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30 Minutes with Workroom Tech: Episode 62 / Reverse Time Studies

On this episode of The Sew Much More Podcast: 30 Minutes with Workroom Tech, Ceil DiGuglielmo and Susan Woodcock talk about reverse time studies. You can listen to this episode of the podcast on iTunes or by using the link below.

Click here to listen: Episode 62, Reverse Time Studies

A reverse time study is where you guess how long something will take and then time yourself and compare the results to see how well you estimate your time. By studying your estimates as compared to how long things actually take, you can learn a lot about yourself, your workflow and whether you are realistic about how long you think things will take. This information will help you with pricing and time management.

Reverse time studies can be eye-opening. In the workroom, every project is custom and different. You may start a project thinking "it's just a couple of pillows", but when you start cutting and sewing you realize that the fabrics, trims, or zippers are taking longer than expected. Has this happened to you? You are not alone. Susan and Ceil admit that they underestimate time. A practice of honest time estimating can help to reduce the guess-work, which builds confidence.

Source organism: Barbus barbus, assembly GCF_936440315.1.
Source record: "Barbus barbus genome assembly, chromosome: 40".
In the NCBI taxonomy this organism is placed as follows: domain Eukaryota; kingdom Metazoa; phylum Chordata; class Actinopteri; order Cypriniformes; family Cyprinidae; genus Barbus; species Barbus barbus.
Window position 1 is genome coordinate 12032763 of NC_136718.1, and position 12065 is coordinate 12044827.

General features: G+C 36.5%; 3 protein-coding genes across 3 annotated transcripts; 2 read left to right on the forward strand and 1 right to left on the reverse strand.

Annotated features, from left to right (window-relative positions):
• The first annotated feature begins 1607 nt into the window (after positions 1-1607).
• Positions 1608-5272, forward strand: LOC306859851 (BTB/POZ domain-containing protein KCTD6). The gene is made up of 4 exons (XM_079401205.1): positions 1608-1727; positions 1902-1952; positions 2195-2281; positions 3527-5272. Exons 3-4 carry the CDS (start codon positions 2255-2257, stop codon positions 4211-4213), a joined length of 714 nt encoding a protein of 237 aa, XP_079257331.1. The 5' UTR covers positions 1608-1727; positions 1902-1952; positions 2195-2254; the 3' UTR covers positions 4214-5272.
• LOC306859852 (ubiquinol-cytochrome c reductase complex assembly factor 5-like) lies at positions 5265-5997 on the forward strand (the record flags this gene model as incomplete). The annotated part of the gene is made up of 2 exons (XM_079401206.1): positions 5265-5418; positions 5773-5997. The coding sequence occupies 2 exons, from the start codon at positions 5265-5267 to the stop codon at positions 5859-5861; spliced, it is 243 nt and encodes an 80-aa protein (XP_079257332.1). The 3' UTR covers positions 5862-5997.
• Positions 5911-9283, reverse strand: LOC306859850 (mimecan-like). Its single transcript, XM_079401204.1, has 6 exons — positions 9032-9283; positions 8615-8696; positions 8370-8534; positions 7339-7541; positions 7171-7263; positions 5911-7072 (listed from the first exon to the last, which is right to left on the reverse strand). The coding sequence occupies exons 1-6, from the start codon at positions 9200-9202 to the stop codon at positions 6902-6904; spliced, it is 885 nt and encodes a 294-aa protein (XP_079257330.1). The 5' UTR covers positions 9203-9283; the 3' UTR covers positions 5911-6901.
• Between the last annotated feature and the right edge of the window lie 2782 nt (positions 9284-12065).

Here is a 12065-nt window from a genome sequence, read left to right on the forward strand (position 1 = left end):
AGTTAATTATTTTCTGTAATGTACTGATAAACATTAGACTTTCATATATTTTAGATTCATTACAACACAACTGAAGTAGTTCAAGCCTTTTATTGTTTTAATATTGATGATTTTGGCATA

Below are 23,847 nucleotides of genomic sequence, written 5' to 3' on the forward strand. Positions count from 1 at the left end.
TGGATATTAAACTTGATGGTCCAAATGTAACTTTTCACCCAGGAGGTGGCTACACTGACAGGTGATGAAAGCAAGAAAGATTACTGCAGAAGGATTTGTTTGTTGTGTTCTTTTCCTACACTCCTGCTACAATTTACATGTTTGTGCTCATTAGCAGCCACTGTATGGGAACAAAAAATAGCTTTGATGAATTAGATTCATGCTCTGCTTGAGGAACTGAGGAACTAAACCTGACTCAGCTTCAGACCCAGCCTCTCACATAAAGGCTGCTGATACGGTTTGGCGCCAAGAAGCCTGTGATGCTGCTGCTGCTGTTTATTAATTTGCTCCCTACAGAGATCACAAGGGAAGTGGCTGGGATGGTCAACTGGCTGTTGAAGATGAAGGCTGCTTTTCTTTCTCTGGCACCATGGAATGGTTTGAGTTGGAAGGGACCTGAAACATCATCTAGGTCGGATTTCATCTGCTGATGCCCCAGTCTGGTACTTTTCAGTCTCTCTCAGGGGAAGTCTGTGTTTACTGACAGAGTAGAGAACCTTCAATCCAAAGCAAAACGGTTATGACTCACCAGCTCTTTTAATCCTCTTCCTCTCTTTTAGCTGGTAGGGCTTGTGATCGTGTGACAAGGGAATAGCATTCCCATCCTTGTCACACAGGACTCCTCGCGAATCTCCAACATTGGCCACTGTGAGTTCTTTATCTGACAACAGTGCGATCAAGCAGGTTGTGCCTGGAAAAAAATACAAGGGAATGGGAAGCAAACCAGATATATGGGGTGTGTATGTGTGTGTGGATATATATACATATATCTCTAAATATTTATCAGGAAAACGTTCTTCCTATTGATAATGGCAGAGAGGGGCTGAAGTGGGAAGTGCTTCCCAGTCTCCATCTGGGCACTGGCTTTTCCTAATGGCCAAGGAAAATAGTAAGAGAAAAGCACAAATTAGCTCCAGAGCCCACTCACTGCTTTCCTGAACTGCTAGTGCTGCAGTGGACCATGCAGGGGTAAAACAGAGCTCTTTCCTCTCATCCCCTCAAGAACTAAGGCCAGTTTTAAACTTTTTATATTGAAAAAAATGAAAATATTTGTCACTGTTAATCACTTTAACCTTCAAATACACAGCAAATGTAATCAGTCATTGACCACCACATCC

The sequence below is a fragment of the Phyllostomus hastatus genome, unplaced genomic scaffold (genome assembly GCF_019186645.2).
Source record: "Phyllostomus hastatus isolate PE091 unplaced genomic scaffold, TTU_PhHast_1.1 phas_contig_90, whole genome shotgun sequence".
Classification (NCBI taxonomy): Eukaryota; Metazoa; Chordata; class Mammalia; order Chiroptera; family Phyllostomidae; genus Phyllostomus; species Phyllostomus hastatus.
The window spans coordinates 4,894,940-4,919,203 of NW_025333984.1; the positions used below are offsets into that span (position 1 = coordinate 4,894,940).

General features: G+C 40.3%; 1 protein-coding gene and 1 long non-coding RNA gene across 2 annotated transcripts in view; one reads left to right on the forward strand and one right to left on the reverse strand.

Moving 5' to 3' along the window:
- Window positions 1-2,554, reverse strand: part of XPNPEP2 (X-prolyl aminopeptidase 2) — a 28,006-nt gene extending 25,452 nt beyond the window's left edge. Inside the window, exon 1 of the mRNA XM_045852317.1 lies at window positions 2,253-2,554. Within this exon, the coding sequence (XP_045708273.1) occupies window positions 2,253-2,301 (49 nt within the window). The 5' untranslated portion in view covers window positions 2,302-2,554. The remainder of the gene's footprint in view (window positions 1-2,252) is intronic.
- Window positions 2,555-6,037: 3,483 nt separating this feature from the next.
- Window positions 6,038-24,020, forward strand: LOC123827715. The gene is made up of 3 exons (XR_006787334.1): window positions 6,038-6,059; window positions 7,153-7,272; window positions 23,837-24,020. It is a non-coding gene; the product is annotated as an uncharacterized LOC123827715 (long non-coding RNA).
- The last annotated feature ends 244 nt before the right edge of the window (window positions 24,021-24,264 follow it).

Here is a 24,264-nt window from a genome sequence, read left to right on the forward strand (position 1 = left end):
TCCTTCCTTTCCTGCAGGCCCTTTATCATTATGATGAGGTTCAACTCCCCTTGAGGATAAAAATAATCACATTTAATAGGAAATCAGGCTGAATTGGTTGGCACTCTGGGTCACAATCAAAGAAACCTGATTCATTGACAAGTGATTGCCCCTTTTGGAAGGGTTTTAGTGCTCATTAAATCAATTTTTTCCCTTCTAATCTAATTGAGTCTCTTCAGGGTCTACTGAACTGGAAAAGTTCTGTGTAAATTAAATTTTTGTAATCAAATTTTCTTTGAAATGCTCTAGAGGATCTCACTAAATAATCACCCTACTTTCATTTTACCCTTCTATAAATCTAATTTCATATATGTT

One positive of reverse time studies is that you are setting a time for yourself. If you estimate that it will take 10 minutes to check social media and one hour later you are still scrolling - you can see how easily time can get away from you.

After you practice reverse time studies, you might find a pattern. Do tasks always take 25% longer than you estimated? Twice as long? Don't beat yourself up! Use this information to work smarter. Add 15 minutes to every hour that you estimate, for example. If you are consistently underestimating your time, build this in to all your time estimates. If you purposely overestimate how long it will take and then finish on time, that's a great outcome!

If you are a "people pleaser", you may underestimate time because you think it's what the customer wants to hear. In the long run this doesn't please anyone and you risk disappointing your customer far more than if you had been honest about the time from the start.

Reverse Time Studies: Tips for Success

1) Estimate "bottom-up", where you break the project into parts. Instead of estimating "a pair of draperies", break it down and estimate how long to inspect fabric, then estimate how long to cut, another estimate for sewing together cuts, adding hems, linings and pleating. Adding all the parts together will give you a more accurate estimate of time, and it helps you to recognize all the work that goes into a finished project.

2) Overestimate on purpose.

3) Recognize important tasks such as planning cuts of patterned fabric or working on estimates does take a lot of time. Accept the time as part of the job of owning a custom business.

4) You can feel more joy and confidence by working at a deliberate pace and not a rushed pace. Recognize your pace and embrace it.

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